Following a trial that lasted more than two years, at which more than 80 witnesses testified about the disaster at the opening ceremonies of the "Jewish Olympics," a three-judge panel found the five guilty of negligence.
The offense can carry up to a four-year jail term, according to a prosecutor. Sentences will be handed out at a later date.
The five who were convicted Monday were Baruch Karagula and Yehoshua Ben-Ezra, the contractors; Micha Bar-Ilan, the bridge's engineer; Adam Mishori, the head of Irgunit, the firm that subcontracted to Baruch and Karagula; and Yoram Eyal, the head of the organizing committee for the international games.
Two Australian athletes were immediately killed July 14, 1997, and hundreds of other participants at the games were injured when the pedestrian bridge in the city of Ramat Gan collapsed, plunging scores of people into the Yarkon River.
Two more Australians died weeks later as a result of complications linked to contaminants in the river, and dozens of athletes who were injured in the bridge collapse later suffered illnesses.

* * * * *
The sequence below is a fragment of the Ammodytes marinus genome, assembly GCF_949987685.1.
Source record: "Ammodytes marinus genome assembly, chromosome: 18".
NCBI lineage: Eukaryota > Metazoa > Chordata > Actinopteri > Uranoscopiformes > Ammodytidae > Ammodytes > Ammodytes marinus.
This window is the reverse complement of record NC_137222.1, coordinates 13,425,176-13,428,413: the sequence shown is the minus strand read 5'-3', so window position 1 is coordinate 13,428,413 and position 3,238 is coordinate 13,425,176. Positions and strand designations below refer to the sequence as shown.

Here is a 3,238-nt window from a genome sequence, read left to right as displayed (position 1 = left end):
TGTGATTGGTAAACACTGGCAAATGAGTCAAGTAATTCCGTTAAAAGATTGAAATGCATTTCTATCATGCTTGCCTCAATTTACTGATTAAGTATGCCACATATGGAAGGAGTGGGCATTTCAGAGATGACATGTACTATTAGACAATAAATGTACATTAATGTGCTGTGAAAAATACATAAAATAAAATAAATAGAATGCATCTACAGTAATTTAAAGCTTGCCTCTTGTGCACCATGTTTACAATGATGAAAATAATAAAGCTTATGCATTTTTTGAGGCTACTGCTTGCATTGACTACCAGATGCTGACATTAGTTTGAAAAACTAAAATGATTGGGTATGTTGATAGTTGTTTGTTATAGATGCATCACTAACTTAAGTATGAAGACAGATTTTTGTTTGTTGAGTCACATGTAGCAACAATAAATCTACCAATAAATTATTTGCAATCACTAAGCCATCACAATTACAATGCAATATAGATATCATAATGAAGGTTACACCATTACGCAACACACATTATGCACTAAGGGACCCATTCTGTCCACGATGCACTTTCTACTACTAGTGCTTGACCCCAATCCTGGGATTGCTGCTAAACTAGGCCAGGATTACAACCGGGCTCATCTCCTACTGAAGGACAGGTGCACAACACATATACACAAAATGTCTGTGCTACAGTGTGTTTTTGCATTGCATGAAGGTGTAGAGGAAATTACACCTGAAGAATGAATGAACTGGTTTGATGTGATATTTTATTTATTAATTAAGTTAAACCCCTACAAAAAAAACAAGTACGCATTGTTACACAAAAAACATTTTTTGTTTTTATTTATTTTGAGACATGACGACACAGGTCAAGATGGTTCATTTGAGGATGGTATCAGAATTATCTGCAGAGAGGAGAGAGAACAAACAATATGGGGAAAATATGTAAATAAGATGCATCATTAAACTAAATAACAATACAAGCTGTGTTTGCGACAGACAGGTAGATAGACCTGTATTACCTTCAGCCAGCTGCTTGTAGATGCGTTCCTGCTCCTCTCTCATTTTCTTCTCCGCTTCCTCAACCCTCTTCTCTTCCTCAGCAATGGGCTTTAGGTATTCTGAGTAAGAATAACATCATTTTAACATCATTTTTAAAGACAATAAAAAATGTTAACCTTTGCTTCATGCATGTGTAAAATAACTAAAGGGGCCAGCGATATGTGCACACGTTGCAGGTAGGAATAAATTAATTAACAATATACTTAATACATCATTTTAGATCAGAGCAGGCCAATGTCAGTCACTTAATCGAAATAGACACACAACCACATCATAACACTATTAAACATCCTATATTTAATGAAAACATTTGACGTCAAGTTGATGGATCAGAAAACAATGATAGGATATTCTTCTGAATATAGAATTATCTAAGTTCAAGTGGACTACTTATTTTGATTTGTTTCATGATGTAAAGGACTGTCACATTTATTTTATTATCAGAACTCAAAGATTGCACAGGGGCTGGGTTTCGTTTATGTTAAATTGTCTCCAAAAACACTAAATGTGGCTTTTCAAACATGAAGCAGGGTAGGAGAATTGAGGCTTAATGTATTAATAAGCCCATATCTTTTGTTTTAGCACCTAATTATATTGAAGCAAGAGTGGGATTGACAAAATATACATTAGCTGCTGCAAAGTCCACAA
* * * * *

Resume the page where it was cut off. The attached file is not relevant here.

A week after the collapse, an Israeli commission found that the accident was caused by a chain of failures involving the bridge's planning and construction.
In October 1997, an Australian newspaper that had tests conducted on the river's water concluded that the athletes "fell into a deadly cocktail of chemicals and pollutants" resembling "diluted sewage."
Many of the Australian athletes have filed lawsuits against the games' organizers, the Maccabi World Union and the builders of the bridge, demanding damages for injuries, mental anguish and loss of income.
Ehud Stein, a lawyer representing the athletes, said Monday's ruling could prove decisive in the civil lawsuits.
Announcing Monday's decision, the panel said that there had been a complete lack of coordination between the parties responsible for building the bridge.
Eyal, the head of the organizing committee, sounded a repentant note after the verdict was read.
"The regret and pain of the incident will certainly accompany me and my colleagues in Maccabi until the end of our lives," he said. "We just hope the lessons will be learned and compensation arranged quickly, because the suffering of the families is awful."
He also described the Games as a "great Zionist enterprise" that he hopes will "continue to exist in the future."